Collagen is a versatile molecule: it’s responsible for creating artworks such as Michelangelo’s David or architectural wonders such as The Pyramids at Giza. It also helps keep us comfortable by creating cushiony folds around joints.

Loose Areolar connective tissue under the microscope view - is a cellular connective tissue with thin and relatively sparse collagen fibres.

The ability to restore collagen naturally declines.

When we are young, our bodies make more collagen than we break down. With aging, the proportion of collagen types in the skin changes. Collagen type I makes up around 80% of young skin, whereas type III makes up about 15%. The ability to restore collagen naturally declines by roughly 1.0 % to 1.5 % per year as people become older. Ultraviolet radiation from the sun causes collagen to break down more quickly, causing collagen strands to be damaged.

Reduced collagen type I and III syntheses are a characteristic of chronologically aged skin.

Collagen is a large protein that is found in the body. It is a major component of connective tissues like tendons, ligaments and skin. Collagen helps blood vessels maintain elasticity and regulate inflammation. You can find collagen in joints, bones, muscles and cartilage.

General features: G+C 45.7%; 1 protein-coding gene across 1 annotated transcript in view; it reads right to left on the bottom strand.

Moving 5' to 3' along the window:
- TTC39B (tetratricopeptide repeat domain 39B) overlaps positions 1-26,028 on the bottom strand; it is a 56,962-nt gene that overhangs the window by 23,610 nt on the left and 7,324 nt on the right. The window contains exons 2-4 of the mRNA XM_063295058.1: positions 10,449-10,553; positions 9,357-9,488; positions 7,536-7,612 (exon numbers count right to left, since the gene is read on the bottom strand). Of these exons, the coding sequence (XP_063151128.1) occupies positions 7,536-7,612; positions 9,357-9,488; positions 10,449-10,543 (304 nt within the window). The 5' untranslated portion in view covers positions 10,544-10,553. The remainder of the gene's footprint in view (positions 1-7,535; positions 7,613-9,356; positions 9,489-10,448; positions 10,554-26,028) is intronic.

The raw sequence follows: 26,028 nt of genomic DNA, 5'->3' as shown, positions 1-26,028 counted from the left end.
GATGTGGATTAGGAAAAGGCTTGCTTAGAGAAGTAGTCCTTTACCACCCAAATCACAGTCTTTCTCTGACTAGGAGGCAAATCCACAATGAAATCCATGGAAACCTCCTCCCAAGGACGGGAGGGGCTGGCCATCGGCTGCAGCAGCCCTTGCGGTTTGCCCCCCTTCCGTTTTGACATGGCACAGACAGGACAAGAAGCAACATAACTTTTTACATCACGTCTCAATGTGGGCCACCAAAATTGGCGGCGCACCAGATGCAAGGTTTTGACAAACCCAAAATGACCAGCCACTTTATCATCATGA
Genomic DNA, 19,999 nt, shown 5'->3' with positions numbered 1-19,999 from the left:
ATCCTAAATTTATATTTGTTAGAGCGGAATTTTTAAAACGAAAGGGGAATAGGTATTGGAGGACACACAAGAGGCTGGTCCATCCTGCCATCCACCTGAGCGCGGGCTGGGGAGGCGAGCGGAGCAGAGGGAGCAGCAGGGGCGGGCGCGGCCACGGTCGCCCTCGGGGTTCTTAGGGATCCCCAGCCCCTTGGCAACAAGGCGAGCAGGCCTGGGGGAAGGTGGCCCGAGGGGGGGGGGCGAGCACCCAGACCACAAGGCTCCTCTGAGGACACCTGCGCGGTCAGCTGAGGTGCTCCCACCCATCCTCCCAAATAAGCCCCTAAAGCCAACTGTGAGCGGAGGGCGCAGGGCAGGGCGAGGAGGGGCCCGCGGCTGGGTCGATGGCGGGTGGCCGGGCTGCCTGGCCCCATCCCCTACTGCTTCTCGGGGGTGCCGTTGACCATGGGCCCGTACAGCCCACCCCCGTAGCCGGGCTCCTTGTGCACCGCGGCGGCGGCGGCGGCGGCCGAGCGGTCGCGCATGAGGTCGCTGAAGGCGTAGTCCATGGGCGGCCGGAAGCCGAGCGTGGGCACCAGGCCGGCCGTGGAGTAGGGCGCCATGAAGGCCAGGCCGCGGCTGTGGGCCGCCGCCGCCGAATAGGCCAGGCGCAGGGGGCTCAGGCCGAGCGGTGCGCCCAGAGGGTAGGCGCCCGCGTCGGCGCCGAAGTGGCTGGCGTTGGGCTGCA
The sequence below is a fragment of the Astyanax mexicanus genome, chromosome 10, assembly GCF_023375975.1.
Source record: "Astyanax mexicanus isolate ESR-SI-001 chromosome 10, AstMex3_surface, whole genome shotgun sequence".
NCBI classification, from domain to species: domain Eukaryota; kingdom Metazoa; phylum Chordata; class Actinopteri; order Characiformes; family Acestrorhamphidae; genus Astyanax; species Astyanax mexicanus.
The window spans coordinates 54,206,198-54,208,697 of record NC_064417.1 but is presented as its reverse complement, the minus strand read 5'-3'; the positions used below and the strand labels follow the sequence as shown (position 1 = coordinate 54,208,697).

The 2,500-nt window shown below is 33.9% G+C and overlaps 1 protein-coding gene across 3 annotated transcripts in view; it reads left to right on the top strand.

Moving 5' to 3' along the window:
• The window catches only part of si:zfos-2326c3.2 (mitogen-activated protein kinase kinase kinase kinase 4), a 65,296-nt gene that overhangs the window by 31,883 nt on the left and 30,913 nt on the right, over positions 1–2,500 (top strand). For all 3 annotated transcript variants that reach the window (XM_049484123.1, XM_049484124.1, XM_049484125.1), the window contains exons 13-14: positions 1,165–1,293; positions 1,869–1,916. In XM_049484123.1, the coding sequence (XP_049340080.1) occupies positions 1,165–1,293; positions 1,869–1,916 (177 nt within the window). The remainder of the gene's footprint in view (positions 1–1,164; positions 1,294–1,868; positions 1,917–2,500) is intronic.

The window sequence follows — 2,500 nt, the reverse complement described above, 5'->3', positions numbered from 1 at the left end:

As we age, our body naturally decreases its production of collagen which can result in changes to hair and nail quality, wrinkles and even joint pain. Maintaining a healthy collagen production, may help slow these aging effects on your body.

Collagen is essential to diminish the indications of aging, such as wrinkles and fine lines, uneven skin tone, and saggy skin. It also helps to reduce the appearance of dark spots and scars caused by acne or other skin problems, as well as hydrates the skin to keep it smooth, soft, and radiant. Moreover, collagen is useful in the treatment of dry, brittle hair and also reduces hair loss and promotes the growth of longer, thicker hair.

To some extent, free radical damage to the cells that produce hair color may speed up graying. Collagen may be able to counteract this damage and slow graying by acting as an antioxidant.

Increased Collagen production with Quantum EMS.

Quantum EMS help to increase collagen production. It has a plethora of great advantages. It re-educate facial muscles by increasing Adenosine Triphosphate (ATP) levels and continuous regular demand with our precise calibration.